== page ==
Preface 1. The Future of Counseling: Becoming Multiculturally Competent 2. Understanding and Appreciating Difference 3. Cultural Aspects of Psychological Assessment 4. Acculturation and Identity Development 5. Native Americans in Counseling 6. African Americans in Counseling 7. Latinos and Latinas in Counseling 8. Asian and Pacific Islander Americans in Counseling 9. European Americans in Counseling 10. Middle Eastern Americans in Counseling 11. Counseling Women 12. Counseling Men 13. Counseling Lesbian, Gay, Bisexual, Transgender, Queer and Questioning (LGBTQQ) People 14. Counseling Older Adults 15. Counseling Persons with a Disability 16. Counseling Bicultural/Biracial People 17. Counseling Undocumented Persons Appendix A: Alignment with CACREP Standards References Index
Graciela L. Orozco, EdD, is an associate professor and coordinator of the school counseling program at San Francisco State University. She is Chicana of Purepecha Indian ancestry and has worked for years as a school counselor, educator, and consultant to address the issues faced by marginalized communities. Wanda M. L. Lee, PhD, is a professor of counseling at San Francisco State University. An Asian American woman of Chinese descent who earned a doctorate in clinical psychology, she has more than three decades of experience in the field as a college counselor, private practitioner, counselor educator, and university administrator. John A. Blando, PhD, is a professor in the department of counseling at San Francisco State University, where he teaches courses in couple and family counseling as well as the counseling process. He is a gay man with 14 years' experience as a counselor educator and is the author of Counseling Older Adults (Routledge, 2011). Bita Shooshani, MS, has worked at college and community mental health settings providing prevention education programming and clinical services. An Iranian Jewish woman who has been practicing for more than 15 years, she is interested in the application of multicultural counseling theories that promote resiliency and community well-being for marginalized people.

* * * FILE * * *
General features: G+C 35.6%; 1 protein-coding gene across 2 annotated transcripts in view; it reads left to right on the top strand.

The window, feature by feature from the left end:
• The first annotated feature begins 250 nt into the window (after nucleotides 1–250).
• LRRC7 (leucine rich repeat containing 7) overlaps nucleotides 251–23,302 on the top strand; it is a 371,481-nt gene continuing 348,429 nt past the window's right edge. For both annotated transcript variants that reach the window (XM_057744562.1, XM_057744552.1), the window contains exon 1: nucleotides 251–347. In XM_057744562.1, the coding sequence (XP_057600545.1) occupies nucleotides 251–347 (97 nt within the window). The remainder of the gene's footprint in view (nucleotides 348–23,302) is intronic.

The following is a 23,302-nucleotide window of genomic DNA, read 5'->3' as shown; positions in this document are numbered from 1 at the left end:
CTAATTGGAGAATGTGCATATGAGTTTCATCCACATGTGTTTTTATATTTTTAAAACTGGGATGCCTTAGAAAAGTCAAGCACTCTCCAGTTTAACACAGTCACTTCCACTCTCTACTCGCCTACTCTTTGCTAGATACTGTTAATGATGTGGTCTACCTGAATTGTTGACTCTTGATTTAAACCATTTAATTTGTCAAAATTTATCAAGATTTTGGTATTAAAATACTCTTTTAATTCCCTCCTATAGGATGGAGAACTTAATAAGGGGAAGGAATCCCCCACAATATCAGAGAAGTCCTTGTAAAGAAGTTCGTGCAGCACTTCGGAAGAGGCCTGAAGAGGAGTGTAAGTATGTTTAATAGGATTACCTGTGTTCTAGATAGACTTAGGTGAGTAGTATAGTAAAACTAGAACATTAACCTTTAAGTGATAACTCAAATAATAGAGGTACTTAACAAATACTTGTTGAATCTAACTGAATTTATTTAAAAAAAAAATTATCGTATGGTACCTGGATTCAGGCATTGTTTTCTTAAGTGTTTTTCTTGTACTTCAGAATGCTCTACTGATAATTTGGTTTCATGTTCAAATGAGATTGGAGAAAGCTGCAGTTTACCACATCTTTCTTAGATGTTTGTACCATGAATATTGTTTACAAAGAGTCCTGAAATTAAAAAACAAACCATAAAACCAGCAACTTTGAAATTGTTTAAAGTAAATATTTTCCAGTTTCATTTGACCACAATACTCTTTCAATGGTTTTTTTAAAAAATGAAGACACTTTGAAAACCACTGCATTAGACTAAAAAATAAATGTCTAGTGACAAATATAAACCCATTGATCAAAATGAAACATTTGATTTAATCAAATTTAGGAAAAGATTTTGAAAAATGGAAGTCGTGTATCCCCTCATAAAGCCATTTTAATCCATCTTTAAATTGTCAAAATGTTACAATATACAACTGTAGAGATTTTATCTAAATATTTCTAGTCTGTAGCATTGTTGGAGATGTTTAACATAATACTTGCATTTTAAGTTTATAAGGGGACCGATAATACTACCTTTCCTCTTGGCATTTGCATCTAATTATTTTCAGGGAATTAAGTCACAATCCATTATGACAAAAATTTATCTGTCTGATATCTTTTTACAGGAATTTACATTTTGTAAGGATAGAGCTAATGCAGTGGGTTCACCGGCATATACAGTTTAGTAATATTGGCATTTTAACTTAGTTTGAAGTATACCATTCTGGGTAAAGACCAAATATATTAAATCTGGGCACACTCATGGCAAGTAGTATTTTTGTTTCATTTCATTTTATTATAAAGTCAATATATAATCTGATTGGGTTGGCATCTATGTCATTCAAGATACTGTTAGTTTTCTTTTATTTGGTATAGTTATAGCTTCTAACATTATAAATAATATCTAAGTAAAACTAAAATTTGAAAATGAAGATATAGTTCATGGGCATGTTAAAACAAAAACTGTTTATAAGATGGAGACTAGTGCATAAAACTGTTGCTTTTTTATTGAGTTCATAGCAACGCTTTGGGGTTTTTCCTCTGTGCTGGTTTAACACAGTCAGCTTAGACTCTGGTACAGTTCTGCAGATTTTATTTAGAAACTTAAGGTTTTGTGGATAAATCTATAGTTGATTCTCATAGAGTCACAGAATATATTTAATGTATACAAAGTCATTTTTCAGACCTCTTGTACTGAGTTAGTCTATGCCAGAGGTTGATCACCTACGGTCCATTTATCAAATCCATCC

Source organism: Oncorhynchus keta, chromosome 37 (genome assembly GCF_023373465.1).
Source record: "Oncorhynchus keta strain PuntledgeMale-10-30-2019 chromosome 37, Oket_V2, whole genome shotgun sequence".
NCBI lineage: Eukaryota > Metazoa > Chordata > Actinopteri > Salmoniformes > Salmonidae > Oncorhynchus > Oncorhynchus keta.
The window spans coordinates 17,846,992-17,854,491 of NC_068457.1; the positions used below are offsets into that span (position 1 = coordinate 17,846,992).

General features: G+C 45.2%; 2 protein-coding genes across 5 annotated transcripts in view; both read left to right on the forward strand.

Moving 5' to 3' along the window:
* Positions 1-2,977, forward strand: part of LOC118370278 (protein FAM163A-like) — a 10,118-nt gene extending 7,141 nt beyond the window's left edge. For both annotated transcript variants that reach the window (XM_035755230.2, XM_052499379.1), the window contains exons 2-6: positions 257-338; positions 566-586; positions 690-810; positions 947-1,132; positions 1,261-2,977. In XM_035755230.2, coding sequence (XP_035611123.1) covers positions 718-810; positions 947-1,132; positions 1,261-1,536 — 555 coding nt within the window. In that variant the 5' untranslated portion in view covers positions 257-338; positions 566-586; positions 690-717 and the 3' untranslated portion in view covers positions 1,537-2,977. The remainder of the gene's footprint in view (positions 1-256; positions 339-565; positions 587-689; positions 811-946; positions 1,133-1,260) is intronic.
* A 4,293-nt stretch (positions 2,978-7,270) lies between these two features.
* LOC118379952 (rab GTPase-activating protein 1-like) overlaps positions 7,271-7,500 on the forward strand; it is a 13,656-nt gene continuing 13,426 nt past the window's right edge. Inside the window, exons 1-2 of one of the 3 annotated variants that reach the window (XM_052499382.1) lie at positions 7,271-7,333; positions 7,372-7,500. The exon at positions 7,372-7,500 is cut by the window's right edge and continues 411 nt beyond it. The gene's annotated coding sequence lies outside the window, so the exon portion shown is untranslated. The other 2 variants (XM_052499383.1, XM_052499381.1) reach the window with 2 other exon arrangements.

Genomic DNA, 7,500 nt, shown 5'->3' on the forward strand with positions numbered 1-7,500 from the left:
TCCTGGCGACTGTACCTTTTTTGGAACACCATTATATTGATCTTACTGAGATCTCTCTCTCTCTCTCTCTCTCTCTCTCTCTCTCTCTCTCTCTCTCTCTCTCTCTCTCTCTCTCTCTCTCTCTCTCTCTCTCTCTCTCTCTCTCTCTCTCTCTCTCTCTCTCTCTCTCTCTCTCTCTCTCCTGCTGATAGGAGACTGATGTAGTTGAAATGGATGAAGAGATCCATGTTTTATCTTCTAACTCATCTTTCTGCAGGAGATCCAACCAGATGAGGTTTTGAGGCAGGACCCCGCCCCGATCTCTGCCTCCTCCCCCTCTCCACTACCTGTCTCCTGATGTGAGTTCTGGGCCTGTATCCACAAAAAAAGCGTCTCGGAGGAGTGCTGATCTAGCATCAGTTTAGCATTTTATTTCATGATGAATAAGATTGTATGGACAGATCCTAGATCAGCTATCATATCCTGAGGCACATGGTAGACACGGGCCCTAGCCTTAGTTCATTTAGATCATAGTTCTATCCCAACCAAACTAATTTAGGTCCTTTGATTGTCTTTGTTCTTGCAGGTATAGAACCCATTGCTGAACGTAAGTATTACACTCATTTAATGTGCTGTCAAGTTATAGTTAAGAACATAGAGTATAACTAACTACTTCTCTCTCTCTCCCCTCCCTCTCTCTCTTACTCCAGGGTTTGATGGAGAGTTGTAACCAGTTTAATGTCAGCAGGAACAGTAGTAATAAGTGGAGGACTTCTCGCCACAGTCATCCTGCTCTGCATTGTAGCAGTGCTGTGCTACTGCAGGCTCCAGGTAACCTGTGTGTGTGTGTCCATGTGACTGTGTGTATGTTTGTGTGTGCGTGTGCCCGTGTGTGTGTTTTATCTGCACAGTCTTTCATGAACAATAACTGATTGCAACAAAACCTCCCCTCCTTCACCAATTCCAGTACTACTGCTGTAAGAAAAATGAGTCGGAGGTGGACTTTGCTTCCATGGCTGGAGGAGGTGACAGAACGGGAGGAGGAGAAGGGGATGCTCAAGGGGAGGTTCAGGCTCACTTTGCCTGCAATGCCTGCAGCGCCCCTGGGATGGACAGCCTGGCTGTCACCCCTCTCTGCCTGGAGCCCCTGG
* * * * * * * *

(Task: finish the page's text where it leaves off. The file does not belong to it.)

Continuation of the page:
"Introduction to Multicultural Counseling for Helping Professionals is a valuable addition to the field. Written from the perspective of multicultural competence, it is practical, accessible, and yet grounded in the literature which makes it an ideal textbook for trainees. While covering the critical issues in providing effective multicultural counseling to different sub-populations, it nevertheless touches upon key principles and insights. I highly recommend this new text to faculty teaching counseling courses in the helping professions." -Frederick T. L. Leong, PhD, professor of psychology and psychiatry and director of the MSU Consortium for Multicultural Psychology Research "I am excited about the third edition of this book! As an assistant professor and school counselor for more than 15 years, I share great resources with graduate students and colleagues. This book is a perfect example of a valuable resource for beginning counselors and has been a required text for my multicultural counseling courses over the years. The addition of the chapter on undocumented students is critical for counselors and presents effective strategies, contemporary issues and case studies for educators to consider. The authors challenge counselors to be true change agents and activists. Are you up for the challenge?" -Lisa C. Carr, EdD, school counselor at Bethlehem Central High School in Delmar, New York, and assistant professor at the Sage Graduate School